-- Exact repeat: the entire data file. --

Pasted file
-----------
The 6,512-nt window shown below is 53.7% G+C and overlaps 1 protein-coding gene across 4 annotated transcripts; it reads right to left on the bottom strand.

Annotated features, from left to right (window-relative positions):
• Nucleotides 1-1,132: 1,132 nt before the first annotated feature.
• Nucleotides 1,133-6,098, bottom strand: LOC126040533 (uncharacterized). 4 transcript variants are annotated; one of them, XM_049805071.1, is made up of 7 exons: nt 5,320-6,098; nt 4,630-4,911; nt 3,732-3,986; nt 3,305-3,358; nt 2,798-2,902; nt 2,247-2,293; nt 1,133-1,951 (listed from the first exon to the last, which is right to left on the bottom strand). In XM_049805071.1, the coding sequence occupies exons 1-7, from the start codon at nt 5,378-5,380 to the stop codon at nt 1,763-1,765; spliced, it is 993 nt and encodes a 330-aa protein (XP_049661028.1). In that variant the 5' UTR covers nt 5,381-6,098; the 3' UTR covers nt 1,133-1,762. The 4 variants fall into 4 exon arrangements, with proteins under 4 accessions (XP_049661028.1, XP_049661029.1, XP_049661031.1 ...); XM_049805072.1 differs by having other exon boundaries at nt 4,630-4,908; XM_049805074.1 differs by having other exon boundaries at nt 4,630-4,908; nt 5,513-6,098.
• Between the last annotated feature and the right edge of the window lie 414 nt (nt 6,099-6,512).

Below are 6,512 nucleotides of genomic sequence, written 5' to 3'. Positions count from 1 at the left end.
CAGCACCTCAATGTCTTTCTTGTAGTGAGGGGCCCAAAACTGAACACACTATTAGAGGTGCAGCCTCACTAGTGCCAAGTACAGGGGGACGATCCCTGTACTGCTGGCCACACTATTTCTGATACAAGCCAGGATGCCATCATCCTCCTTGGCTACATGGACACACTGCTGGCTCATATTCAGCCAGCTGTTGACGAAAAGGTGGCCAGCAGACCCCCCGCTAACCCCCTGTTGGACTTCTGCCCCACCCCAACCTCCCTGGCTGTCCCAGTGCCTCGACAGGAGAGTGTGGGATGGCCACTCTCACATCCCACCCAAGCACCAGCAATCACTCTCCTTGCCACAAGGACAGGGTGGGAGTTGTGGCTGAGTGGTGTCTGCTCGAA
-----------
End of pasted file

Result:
The 6,512-nt window shown below is 53.7% G+C and overlaps 1 protein-coding gene across 4 annotated transcripts; it reads right to left on the bottom strand.

Annotated features, from left to right (window-relative positions):
• Nucleotides 1-1,132: 1,132 nt before the first annotated feature.
• Nucleotides 1,133-6,098, bottom strand: LOC126040533 (uncharacterized). 4 transcript variants are annotated; one of them, XM_049805071.1, is made up of 7 exons: nt 5,320-6,098; nt 4,630-4,911; nt 3,732-3,986; nt 3,305-3,358; nt 2,798-2,902; nt 2,247-2,293; nt 1,133-1,951 (listed from the first exon to the last, which is right to left on the bottom strand). In XM_049805071.1, the coding sequence occupies exons 1-7, from the start codon at nt 5,378-5,380 to the stop codon at nt 1,763-1,765; spliced, it is 993 nt and encodes a 330-aa protein (XP_049661028.1). In that variant the 5' UTR covers nt 5,381-6,098; the 3' UTR covers nt 1,133-1,762. The 4 variants fall into 4 exon arrangements, with proteins under 4 accessions (XP_049661028.1, XP_049661029.1, XP_049661031.1 ...); XM_049805072.1 differs by having other exon boundaries at nt 4,630-4,908; XM_049805074.1 differs by having other exon boundaries at nt 4,630-4,908; nt 5,513-6,098.
• Between the last annotated feature and the right edge of the window lie 414 nt (nt 6,099-6,512).

Below are 6,512 nucleotides of genomic sequence, written 5' to 3'. Positions count from 1 at the left end.
CAGCACCTCAATGTCTTTCTTGTAGTGAGGGGCCCAAAACTGAACACACTATTAGAGGTGCAGCCTCACTAGTGCCAAGTACAGGGGGACGATCCCTGTACTGCTGGCCACACTATTTCTGATACAAGCCAGGATGCCATCATCCTCCTTGGCTACATGGACACACTGCTGGCTCATATTCAGCCAGCTGTTGACGAAAAGGTGGCCAGCAGACCCCCCGCTAACCCCCTGTTGGACTTCTGCCCCACCCCAACCTCCCTGGCTGTCCCAGTGCCTCGACAGGAGAGTGTGGGATGGCCACTCTCACATCCCACCCAAGCACCAGCAATCACTCTCCTTGCCACAAGGACAGGGTGGGAGTTGTGGCTGAGTGGTGTCTGCTCGAA